After putting together the modified Top-50 list of players from ’08-09, I had about 50 leftovers who just missed the cut. And from that, there could’ve been a whole sub-category titled “Wait ‘Til Next Year.”
Russell Westbrook — Summer league doesn’t mean anything, right? Tell that to the Warriors, who are ready to hand their franchise over to Anthony Randolph after his summer breakout, or Marcus Williams, who earned himself another chance at an NBA paycheck with a strong summer showing in Vegas. Far from that spotlight, Westbrook lit up the lower-profile Orlando Summer League, and is ready to join the NBA’s elite class of PG’s in his second year. Overshadowed last season by fellow rookie PG Derrick Rose and OKC teammate Kevin Durant, Westbrook (15.3 ppg, 5.3 apg) put up numbers not far off R.O.Y. winner Rose. And even when Westbrook hit the wall — after averaging 20 points, six boards and just under six assists in the month of February, in April he averaged 11.9 points on 34% from the field and 18% from three — his assist and steal numbers still improved. Stronger and more prepared for Year 2, Westbrook is about to blow up.
Aaron Brooks — Sans Yao, the Rockets have committed to running, and Brooks is one of the fastest point guards in the world who has been directing up-tempo offenses since high school. Taking over the starting PG job midway through last season after Rafer Alston was traded, Brooks really showed his game in the playoffs (16.8 ppg, 3.4 apg), which included a 34-point outing against the Lakers and two other games of 25-plus points against L.A. and Portland, respectively. Leading a crew that includes new pickup Trevor Ariza, constantly improving Luis Scola, a healthy T-Mac and a crew of hustling bench guys who can run, Brooks will put up numbers, even if the Rockets aren’t that good.
Gilbert Arenas — It’s been two years since we’ve seen the real Gilbert Arenas, but this season he’s (allegedly) back to form. Everybody from Wizards coach Flip Saunders to D.C. reporters to Barry Farms playground ballplayers who have seen Gil say he’s showing no ill effects of the knee injuries that have slowed down his career. And most importantly, he appears to be over the psychological hurdles that go with having a major injury or two. In his brief return to the court last season, Arenas averaged 13 points and a very un-Arenas-like 10 assists per game; if he can still be the scoring threat he once was while also taking on more of a playmaker’s mindset, the already potent Wizards offense (Caron Butler, Antawn Jamison, Randy Foye, Mike Miller, Nick Young) becomes highly flammable.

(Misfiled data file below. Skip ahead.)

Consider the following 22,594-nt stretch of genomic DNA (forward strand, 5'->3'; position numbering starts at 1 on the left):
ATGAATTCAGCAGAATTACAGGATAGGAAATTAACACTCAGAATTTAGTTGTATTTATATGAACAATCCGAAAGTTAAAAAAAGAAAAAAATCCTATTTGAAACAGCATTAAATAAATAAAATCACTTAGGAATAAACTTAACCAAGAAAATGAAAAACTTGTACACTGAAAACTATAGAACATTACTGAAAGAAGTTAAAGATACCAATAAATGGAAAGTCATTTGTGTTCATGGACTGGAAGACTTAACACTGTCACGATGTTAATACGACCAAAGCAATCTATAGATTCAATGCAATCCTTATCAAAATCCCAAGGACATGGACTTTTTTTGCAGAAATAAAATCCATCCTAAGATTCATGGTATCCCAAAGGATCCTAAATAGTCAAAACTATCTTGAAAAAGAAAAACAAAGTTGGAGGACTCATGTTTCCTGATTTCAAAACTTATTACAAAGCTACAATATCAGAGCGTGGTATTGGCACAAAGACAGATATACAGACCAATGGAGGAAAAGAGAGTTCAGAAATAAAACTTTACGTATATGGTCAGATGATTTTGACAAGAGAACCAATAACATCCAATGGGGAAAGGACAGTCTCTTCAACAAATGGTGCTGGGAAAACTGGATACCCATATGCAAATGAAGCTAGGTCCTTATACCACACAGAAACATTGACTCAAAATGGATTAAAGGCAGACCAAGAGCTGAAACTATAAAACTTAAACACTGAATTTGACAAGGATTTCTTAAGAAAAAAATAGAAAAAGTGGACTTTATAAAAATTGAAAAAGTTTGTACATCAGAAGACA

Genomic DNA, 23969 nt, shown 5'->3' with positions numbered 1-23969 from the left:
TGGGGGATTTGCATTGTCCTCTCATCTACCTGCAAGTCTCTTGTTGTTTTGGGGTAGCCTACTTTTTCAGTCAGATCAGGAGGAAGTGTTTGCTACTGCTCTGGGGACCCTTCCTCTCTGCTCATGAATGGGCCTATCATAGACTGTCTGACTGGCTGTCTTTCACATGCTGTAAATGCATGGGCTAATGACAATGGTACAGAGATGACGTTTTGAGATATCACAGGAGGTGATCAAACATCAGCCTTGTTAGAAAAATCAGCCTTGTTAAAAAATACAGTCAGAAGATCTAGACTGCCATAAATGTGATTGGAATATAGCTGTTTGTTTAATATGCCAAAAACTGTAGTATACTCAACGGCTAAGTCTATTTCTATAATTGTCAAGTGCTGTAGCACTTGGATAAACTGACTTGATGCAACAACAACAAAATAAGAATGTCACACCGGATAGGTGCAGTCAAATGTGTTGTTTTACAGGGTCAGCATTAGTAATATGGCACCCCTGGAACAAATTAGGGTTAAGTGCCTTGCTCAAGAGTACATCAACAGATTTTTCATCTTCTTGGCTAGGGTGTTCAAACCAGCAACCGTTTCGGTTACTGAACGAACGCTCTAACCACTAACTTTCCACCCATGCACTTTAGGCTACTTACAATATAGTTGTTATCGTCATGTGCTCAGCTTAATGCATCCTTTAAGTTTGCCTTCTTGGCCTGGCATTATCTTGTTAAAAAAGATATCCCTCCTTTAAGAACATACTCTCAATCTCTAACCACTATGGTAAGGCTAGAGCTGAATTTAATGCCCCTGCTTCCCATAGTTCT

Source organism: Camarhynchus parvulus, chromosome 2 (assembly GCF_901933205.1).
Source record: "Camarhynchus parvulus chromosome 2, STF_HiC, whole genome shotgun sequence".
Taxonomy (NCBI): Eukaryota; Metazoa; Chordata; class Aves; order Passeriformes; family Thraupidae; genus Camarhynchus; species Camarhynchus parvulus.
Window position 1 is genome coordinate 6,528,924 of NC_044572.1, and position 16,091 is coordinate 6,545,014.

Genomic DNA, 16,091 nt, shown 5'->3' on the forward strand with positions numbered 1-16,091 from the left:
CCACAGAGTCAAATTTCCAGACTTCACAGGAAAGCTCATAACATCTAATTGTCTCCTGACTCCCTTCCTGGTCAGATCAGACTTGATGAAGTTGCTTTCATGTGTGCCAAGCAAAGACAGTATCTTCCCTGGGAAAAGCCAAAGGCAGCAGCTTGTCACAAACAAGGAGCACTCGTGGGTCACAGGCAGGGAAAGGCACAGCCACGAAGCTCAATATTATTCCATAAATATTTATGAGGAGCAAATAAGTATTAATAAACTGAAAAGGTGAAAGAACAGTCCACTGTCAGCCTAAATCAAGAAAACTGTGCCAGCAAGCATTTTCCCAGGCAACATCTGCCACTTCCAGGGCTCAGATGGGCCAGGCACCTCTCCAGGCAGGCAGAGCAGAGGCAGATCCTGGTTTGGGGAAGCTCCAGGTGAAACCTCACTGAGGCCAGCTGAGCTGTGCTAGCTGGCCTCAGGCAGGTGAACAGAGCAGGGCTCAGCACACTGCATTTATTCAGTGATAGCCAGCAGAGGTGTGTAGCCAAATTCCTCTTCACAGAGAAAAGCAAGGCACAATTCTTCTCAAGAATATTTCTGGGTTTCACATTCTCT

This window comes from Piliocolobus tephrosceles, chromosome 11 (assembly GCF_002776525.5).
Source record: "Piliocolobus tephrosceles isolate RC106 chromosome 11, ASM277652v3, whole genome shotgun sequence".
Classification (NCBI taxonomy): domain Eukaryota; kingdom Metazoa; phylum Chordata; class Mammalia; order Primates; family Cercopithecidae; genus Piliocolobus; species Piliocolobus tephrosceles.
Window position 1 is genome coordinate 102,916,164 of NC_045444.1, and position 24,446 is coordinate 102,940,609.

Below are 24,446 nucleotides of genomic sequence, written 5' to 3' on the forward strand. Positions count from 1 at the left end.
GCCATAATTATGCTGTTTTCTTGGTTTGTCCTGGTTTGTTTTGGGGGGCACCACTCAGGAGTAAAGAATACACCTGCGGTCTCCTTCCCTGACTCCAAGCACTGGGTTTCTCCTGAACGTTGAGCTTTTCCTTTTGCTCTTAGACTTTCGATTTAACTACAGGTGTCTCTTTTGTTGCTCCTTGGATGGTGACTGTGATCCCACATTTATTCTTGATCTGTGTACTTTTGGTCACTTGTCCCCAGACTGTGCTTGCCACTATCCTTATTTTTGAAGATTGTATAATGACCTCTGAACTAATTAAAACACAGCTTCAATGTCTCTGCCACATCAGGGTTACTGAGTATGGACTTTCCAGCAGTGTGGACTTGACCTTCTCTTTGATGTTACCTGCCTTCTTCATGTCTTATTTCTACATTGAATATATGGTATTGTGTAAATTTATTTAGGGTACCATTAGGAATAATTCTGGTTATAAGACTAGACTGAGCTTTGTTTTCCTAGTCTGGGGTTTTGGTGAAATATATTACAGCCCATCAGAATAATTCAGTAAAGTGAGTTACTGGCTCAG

Steve Nash — In what was undeniably a down year, Nash still put up 15.7 points and 9.7 assists, respectively eighth and third among NBA point guards in each category. Last year, the Suns were plagued by a controversial coaching/system change (Nash didn’t do Terry Porter any favors by not buying into the system), a change back to the “old style” midway through, constant trade rumors surrounding superstar Ama’re Stoudemire, then Stoudemire’s season-ending eye injury, and an eventual spot in the Lottery. Today, things are more stable in Phoenix, even if they’re not exactly better. Shaq is gone, Amar’e is back, the D’Antonio system (via Alvin Gentry) is back, Grant Hill is back, J-Rich is there for a full season, Leandro Barbosa has been playing well at the FIBA Americas tourney this summer after a down season of his own, and Nash just signed a two-year $22 million extension. If he’s only got one more big season left in him, this will be it.
Kemba Walker — If you only saw the first part and the last part of UConn’s season, you saw what then-freshman PG Kemba Walker has to offer. In the second and third games of his college career, the (generously listed) 6-foot-1 Walker averaged 22 points against Hartford and La Salle; then in the Elite Eight against Missouri, dropped 23 points to help send the Huskies to the Final Four. As a sophomore, the key for Walker will be finding that spark consistently throughout the season. But with former starter A.J. Price gone to the pros, Kemba will at least have the playing time necessary to do it. The Bronx native is one of the quickest players in the country, plus a defensive demon who has all that stereotypical New York heart/swagger the announcers are always talking about. A big season and another deep NCAA Tournament run should propel Kemba into a position where he may enter the 2010 Draft.
(Editor’s note: Because they made last season’s Top 10 list, Chauncey Billups, Rajon Rondo, Derrick Rose, Tony Parker, John Wall, Deron Williams, Tyreke Evans, Chris Paul, Ty Lawson and Devin Harris ARE NOT eligible for this list.)